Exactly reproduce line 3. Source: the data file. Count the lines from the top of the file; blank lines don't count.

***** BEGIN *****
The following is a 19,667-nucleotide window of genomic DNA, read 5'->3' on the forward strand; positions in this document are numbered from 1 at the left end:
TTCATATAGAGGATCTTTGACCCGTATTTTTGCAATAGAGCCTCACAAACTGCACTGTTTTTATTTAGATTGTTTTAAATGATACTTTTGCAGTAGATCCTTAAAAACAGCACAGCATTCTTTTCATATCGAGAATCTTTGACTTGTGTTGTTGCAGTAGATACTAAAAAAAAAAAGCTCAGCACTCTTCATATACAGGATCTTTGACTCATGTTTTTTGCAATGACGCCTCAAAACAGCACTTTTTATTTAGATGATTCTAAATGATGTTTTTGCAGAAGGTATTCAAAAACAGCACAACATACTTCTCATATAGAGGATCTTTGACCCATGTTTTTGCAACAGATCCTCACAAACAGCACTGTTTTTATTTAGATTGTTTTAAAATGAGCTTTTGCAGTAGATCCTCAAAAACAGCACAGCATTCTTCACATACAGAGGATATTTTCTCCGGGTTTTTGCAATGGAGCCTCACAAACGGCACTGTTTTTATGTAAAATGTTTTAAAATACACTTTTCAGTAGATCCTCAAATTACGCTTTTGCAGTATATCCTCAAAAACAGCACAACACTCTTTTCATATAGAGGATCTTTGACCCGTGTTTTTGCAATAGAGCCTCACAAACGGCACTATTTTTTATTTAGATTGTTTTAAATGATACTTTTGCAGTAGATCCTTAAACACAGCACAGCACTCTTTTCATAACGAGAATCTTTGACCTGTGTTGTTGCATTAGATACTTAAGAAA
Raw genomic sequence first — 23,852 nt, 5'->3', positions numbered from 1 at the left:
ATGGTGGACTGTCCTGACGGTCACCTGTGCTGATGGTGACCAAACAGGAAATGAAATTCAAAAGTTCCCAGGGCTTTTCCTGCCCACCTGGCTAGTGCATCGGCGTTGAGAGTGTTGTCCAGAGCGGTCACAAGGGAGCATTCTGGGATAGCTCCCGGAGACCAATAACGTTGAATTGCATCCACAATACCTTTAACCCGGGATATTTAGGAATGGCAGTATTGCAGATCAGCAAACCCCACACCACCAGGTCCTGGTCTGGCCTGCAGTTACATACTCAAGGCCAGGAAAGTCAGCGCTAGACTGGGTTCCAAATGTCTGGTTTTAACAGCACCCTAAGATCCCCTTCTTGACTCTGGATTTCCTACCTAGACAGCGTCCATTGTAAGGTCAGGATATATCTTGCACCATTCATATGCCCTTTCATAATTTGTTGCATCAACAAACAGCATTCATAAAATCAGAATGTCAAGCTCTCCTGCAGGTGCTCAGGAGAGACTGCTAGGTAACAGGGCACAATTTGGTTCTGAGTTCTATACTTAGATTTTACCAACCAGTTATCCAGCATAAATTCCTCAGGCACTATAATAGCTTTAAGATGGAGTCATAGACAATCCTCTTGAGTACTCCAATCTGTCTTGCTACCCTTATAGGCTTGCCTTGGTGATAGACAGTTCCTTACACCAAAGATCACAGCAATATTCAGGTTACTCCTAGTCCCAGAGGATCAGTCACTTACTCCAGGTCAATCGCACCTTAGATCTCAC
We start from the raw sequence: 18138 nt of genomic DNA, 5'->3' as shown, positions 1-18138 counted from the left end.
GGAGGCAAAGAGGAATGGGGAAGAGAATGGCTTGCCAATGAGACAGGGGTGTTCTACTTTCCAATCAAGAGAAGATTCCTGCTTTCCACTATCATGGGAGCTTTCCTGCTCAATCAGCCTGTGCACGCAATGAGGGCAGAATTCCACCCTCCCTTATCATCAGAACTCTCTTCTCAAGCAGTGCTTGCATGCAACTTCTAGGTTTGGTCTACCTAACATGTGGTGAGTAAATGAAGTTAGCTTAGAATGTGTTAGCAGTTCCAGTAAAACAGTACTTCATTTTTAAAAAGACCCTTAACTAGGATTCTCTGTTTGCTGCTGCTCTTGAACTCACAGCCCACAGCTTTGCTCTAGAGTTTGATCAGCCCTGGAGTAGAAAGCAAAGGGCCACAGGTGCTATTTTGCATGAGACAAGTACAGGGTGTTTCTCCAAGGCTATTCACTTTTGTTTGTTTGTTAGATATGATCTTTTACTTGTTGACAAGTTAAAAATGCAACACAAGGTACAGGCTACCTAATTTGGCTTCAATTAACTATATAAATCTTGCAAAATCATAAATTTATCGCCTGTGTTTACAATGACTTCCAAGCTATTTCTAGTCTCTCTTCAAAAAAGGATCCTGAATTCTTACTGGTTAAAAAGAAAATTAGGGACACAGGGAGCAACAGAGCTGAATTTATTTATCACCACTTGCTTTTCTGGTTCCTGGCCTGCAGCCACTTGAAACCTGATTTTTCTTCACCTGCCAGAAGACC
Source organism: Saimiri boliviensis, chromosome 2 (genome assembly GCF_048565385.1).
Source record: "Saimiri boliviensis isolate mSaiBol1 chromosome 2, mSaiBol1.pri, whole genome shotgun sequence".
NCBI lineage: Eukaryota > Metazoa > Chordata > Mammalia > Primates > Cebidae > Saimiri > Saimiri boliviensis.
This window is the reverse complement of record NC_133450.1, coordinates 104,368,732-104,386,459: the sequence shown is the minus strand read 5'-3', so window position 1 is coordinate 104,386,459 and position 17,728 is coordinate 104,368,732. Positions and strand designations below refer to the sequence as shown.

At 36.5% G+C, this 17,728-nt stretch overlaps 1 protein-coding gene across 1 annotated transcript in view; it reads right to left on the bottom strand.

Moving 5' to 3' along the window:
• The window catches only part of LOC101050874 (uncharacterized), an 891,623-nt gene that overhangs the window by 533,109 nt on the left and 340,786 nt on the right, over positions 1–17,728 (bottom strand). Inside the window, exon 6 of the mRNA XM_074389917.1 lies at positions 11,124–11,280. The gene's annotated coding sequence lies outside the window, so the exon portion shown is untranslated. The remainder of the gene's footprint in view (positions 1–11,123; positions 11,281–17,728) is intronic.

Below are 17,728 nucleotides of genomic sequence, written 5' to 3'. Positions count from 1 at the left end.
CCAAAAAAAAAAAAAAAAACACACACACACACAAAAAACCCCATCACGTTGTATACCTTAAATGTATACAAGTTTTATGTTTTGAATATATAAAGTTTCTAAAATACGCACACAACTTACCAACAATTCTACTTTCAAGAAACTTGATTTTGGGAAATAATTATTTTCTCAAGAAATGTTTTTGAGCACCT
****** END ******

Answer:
Raw genomic sequence first — 23,852 nt, 5'->3', positions numbered from 1 at the left: